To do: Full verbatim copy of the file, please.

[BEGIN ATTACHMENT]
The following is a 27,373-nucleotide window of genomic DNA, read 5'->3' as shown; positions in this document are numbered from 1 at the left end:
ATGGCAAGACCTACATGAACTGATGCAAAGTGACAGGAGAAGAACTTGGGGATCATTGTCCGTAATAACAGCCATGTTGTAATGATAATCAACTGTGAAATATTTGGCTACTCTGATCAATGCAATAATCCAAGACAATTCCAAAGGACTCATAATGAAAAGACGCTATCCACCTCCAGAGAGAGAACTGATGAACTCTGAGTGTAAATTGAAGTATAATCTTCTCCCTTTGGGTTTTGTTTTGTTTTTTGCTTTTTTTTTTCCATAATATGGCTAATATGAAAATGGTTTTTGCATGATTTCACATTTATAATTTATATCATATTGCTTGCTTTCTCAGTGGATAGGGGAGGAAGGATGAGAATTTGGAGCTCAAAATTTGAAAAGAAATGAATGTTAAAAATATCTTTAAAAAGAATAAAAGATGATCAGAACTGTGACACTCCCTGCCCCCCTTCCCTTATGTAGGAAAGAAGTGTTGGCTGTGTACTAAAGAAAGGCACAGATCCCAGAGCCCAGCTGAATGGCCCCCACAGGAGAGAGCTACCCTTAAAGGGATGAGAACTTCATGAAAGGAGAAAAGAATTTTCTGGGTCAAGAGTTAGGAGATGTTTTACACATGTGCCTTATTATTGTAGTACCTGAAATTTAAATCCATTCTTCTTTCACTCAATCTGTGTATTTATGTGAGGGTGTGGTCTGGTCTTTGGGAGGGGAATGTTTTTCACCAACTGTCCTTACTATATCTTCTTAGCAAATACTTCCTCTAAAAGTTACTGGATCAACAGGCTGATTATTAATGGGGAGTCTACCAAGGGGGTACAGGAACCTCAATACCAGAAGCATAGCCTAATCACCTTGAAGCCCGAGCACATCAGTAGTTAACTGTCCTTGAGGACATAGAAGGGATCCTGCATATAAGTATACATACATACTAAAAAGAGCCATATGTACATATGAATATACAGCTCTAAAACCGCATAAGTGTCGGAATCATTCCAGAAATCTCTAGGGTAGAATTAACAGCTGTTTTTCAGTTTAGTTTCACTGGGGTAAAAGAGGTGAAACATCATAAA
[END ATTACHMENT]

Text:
The following is a 27,373-nucleotide window of genomic DNA, read 5'->3' as shown; positions in this document are numbered from 1 at the left end:
ATGGCAAGACCTACATGAACTGATGCAAAGTGACAGGAGAAGAACTTGGGGATCATTGTCCGTAATAACAGCCATGTTGTAATGATAATCAACTGTGAAATATTTGGCTACTCTGATCAATGCAATAATCCAAGACAATTCCAAAGGACTCATAATGAAAAGACGCTATCCACCTCCAGAGAGAGAACTGATGAACTCTGAGTGTAAATTGAAGTATAATCTTCTCCCTTTGGGTTTTGTTTTGTTTTTTGCTTTTTTTTTTCCATAATATGGCTAATATGAAAATGGTTTTTGCATGATTTCACATTTATAATTTATATCATATTGCTTGCTTTCTCAGTGGATAGGGGAGGAAGGATGAGAATTTGGAGCTCAAAATTTGAAAAGAAATGAATGTTAAAAATATCTTTAAAAAGAATAAAAGATGATCAGAACTGTGACACTCCCTGCCCCCCTTCCCTTATGTAGGAAAGAAGTGTTGGCTGTGTACTAAAGAAAGGCACAGATCCCAGAGCCCAGCTGAATGGCCCCCACAGGAGAGAGCTACCCTTAAAGGGATGAGAACTTCATGAAAGGAGAAAAGAATTTTCTGGGTCAAGAGTTAGGAGATGTTTTACACATGTGCCTTATTATTGTAGTACCTGAAATTTAAATCCATTCTTCTTTCACTCAATCTGTGTATTTATGTGAGGGTGTGGTCTGGTCTTTGGGAGGGGAATGTTTTTCACCAACTGTCCTTACTATATCTTCTTAGCAAATACTTCCTCTAAAAGTTACTGGATCAACAGGCTGATTATTAATGGGGAGTCTACCAAGGGGGTACAGGAACCTCAATACCAGAAGCATAGCCTAATCACCTTGAAGCCCGAGCACATCAGTAGTTAACTGTCCTTGAGGACATAGAAGGGATCCTGCATATAAGTATACATACATACTAAAAAGAGCCATATGTACATATGAATATACAGCTCTAAAACCGCATAAGTGTCGGAATCATTCCAGAAATCTCTAGGGTAGAATTAACAGCTGTTTTTCAGTTTAGTTTCACTGGGGTAAAAGAGGTGAAACATCATAAA